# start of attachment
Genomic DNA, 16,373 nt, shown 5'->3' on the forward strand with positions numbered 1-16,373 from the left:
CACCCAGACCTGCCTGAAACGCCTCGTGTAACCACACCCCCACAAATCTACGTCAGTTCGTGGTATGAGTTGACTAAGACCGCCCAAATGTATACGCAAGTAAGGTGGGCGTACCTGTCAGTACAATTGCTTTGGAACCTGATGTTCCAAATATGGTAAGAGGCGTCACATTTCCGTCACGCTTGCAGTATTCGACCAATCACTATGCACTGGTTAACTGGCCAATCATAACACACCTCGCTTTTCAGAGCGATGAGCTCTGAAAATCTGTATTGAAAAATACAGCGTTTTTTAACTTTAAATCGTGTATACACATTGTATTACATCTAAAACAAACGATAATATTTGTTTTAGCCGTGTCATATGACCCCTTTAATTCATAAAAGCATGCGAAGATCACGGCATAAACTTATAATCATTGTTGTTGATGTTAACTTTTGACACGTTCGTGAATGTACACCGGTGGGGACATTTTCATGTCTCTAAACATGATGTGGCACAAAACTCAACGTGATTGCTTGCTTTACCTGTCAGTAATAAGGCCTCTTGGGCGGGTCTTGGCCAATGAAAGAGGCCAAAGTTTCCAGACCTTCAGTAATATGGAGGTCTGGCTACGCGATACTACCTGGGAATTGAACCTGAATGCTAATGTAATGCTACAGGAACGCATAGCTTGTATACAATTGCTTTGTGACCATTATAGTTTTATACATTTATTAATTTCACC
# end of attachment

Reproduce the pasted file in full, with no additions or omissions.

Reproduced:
Genomic DNA, 16,373 nt, shown 5'->3' on the forward strand with positions numbered 1-16,373 from the left:
CACCCAGACCTGCCTGAAACGCCTCGTGTAACCACACCCCCACAAATCTACGTCAGTTCGTGGTATGAGTTGACTAAGACCGCCCAAATGTATACGCAAGTAAGGTGGGCGTACCTGTCAGTACAATTGCTTTGGAACCTGATGTTCCAAATATGGTAAGAGGCGTCACATTTCCGTCACGCTTGCAGTATTCGACCAATCACTATGCACTGGTTAACTGGCCAATCATAACACACCTCGCTTTTCAGAGCGATGAGCTCTGAAAATCTGTATTGAAAAATACAGCGTTTTTTAACTTTAAATCGTGTATACACATTGTATTACATCTAAAACAAACGATAATATTTGTTTTAGCCGTGTCATATGACCCCTTTAATTCATAAAAGCATGCGAAGATCACGGCATAAACTTATAATCATTGTTGTTGATGTTAACTTTTGACACGTTCGTGAATGTACACCGGTGGGGACATTTTCATGTCTCTAAACATGATGTGGCACAAAACTCAACGTGATTGCTTGCTTTACCTGTCAGTAATAAGGCCTCTTGGGCGGGTCTTGGCCAATGAAAGAGGCCAAAGTTTCCAGACCTTCAGTAATATGGAGGTCTGGCTACGCGATACTACCTGGGAATTGAACCTGAATGCTAATGTAATGCTACAGGAACGCATAGCTTGTATACAATTGCTTTGTGACCATTATAGTTTTATACATTTATTAATTTCACC